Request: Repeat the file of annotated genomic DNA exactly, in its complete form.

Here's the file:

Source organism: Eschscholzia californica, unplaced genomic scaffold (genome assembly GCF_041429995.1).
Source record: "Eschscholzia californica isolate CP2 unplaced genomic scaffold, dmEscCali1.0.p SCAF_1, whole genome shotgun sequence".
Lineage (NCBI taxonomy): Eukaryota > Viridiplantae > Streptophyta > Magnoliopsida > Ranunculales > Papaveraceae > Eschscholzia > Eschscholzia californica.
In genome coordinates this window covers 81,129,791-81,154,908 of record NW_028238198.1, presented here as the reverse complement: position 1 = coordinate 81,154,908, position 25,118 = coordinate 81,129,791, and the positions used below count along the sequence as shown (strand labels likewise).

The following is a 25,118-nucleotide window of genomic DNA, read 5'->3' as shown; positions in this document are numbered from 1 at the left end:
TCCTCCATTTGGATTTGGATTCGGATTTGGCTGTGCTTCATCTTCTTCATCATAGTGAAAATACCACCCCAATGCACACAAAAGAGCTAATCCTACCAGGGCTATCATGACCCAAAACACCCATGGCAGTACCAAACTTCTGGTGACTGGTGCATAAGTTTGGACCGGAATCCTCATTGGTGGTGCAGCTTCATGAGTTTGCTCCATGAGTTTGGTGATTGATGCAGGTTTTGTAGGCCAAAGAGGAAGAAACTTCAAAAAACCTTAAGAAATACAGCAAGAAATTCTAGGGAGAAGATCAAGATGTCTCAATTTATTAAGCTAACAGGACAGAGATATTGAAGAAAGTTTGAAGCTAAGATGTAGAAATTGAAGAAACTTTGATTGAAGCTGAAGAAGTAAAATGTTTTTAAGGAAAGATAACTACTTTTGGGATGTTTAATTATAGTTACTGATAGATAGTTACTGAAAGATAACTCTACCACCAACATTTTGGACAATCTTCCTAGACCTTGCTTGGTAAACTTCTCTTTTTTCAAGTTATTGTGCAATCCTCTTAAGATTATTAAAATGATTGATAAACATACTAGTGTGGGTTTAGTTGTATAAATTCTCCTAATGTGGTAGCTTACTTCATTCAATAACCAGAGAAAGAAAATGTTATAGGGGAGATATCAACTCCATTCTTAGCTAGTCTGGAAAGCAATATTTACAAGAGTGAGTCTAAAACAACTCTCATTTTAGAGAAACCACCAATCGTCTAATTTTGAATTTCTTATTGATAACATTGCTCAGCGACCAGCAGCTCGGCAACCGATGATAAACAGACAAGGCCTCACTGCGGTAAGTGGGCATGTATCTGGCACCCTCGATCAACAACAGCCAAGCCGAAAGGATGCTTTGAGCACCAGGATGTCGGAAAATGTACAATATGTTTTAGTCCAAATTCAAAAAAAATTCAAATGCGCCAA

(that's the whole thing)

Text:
Source organism: Eschscholzia californica, unplaced genomic scaffold (genome assembly GCF_041429995.1).
Source record: "Eschscholzia californica isolate CP2 unplaced genomic scaffold, dmEscCali1.0.p SCAF_1, whole genome shotgun sequence".
Lineage (NCBI taxonomy): Eukaryota > Viridiplantae > Streptophyta > Magnoliopsida > Ranunculales > Papaveraceae > Eschscholzia > Eschscholzia californica.
In genome coordinates this window covers 81,129,791-81,154,908 of record NW_028238198.1, presented here as the reverse complement: position 1 = coordinate 81,154,908, position 25,118 = coordinate 81,129,791, and the positions used below count along the sequence as shown (strand labels likewise).

The following is a 25,118-nucleotide window of genomic DNA, read 5'->3' as shown; positions in this document are numbered from 1 at the left end:
TCCTCCATTTGGATTTGGATTCGGATTTGGCTGTGCTTCATCTTCTTCATCATAGTGAAAATACCACCCCAATGCACACAAAAGAGCTAATCCTACCAGGGCTATCATGACCCAAAACACCCATGGCAGTACCAAACTTCTGGTGACTGGTGCATAAGTTTGGACCGGAATCCTCATTGGTGGTGCAGCTTCATGAGTTTGCTCCATGAGTTTGGTGATTGATGCAGGTTTTGTAGGCCAAAGAGGAAGAAACTTCAAAAAACCTTAAGAAATACAGCAAGAAATTCTAGGGAGAAGATCAAGATGTCTCAATTTATTAAGCTAACAGGACAGAGATATTGAAGAAAGTTTGAAGCTAAGATGTAGAAATTGAAGAAACTTTGATTGAAGCTGAAGAAGTAAAATGTTTTTAAGGAAAGATAACTACTTTTGGGATGTTTAATTATAGTTACTGATAGATAGTTACTGAAAGATAACTCTACCACCAACATTTTGGACAATCTTCCTAGACCTTGCTTGGTAAACTTCTCTTTTTTCAAGTTATTGTGCAATCCTCTTAAGATTATTAAAATGATTGATAAACATACTAGTGTGGGTTTAGTTGTATAAATTCTCCTAATGTGGTAGCTTACTTCATTCAATAACCAGAGAAAGAAAATGTTATAGGGGAGATATCAACTCCATTCTTAGCTAGTCTGGAAAGCAATATTTACAAGAGTGAGTCTAAAACAACTCTCATTTTAGAGAAACCACCAATCGTCTAATTTTGAATTTCTTATTGATAACATTGCTCAGCGACCAGCAGCTCGGCAACCGATGATAAACAGACAAGGCCTCACTGCGGTAAGTGGGCATGTATCTGGCACCCTCGATCAACAACAGCCAAGCCGAAAGGATGCTTTGAGCACCAGGATGTCGGAAAATGTACAATATGTTTTAGTCCAAATTCAAAAAAAATTCAAATGCGCCAA